Without flashy effects or a lavish budget, Dum Laga Ke Haisha tells an enchanting tale that is as fun and immersive as any film out there.

The title — which is translated in the English subtitles as “Heave Ho, Carry That Load” — has a double meaning. It refers metaphorically to shouldering the burdens of marriage but also to a literal race in which a husband carries his wife, the setting for the film’s climactic scene.

Prem Tiwari (Ayushmann Khurrana) is a 25-year-old high school dropout living in Haridwar in 1995. He’s essentially a professional maker of mixtapes, working in a little shop full of cassettes that best exemplifies the film’s excellent production design. His family hopes to improve their financial situation by finding Prem a wife with a job, so they settle on Sandhya (Bhumi Pednakar), a teacher.

Despite the fact that Prem is a man of limited prospects — Prem’s nemesis, Nirmal (Chandrachoor Rai), buys the town’s first CD player, spelling doom for Prem’s business — he’s insulted that his family wants him to wed a woman who is overweight. He accedes to the marriage, but refuses to consummate it. Well, at least for one night.

The story follows Prem and Sandhya as they struggle to reconcile their previous expectations of married life with their actual experience of it. Their potential for happiness hinges on Prem, who hides his deep self-loathing and feelings of failure behind a shield of pride.

In Dum Laga Ke Haisha (DLKH, henceforth), marriage is depicted as more of a public institution than a private one between two people. When Sandhya moves into her husband’s family’s cramped home, she relinquishes all personal privacy. The one telephone is in the hall near the kitchen, so every conversation is overheard. Her in-laws and her husband’s aunt sleep on cots right outside to the matrimonial bedroom. Everyone in the house knows whether or not Prem and Sandhya are having sex.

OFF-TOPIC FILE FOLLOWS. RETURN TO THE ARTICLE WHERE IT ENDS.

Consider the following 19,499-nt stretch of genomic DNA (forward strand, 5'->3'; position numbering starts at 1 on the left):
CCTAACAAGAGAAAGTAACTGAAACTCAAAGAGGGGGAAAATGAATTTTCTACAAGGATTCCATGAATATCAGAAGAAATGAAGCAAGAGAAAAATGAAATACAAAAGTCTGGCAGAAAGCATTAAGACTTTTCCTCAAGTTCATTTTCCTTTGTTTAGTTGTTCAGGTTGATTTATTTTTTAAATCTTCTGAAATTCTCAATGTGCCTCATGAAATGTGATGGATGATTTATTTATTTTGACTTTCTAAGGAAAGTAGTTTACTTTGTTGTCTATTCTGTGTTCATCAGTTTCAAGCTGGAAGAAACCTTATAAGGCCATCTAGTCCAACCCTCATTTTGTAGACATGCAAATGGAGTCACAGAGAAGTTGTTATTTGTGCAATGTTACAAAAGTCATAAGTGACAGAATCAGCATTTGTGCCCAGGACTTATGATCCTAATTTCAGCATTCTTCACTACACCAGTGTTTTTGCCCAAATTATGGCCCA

It’s fascinating to see sex dealt with so frankly in a Hindi movie. The act is a matter of public importance in the sense that, once the marriage is consummated, it’s more difficult to back out. Prem’s mother hears the bed creaking in the other room, and her first instinct is to call her daughters and tell them about it.

The Tiwari family home is a frequent setting in DLKH, and shots featuring too many people crowded into too small a space are reminiscent of Ankhon Dekhi, a terrific movie in which Sanjay Mishra also plays the patriarch.

Director Sharat Katariya and cinematographer Manu Anand also evoke memories of Wes Anderson films in their use of camera pans and in absurdly humorous scenes, including one in which the leader of the local men’s club hoists one of its members onto his back in order to demonstrate proper wife-carrying technique.

Everything in DLKH depends on Prem deciding to take responsibility for his own future, rather than blaming everyone else for his failings. He comes just close enough to causing the audience to lose faith in him, but he doesn’t thanks to Khurrana, who plays the put-upon everyman as well as anybody.

More importantly, we never give up on Prem because of Sandhya. She’s such a complete character — snarky but sensitive and with a sense of justice — that we trust her judgment. If she sees potential in Prem, it must be there. Padnekar is so endearing and funny, she makes Sandhya impossible not to love.

The supporting roles in DLKH are rich and well-defined. As frustrating as Prem’s catty aunt is, we understand why she is the way she is. Same with all of the parents in the film, who react to the possible breakup of Prem and Sandhya’s marriage as though they are the aggrieved parties.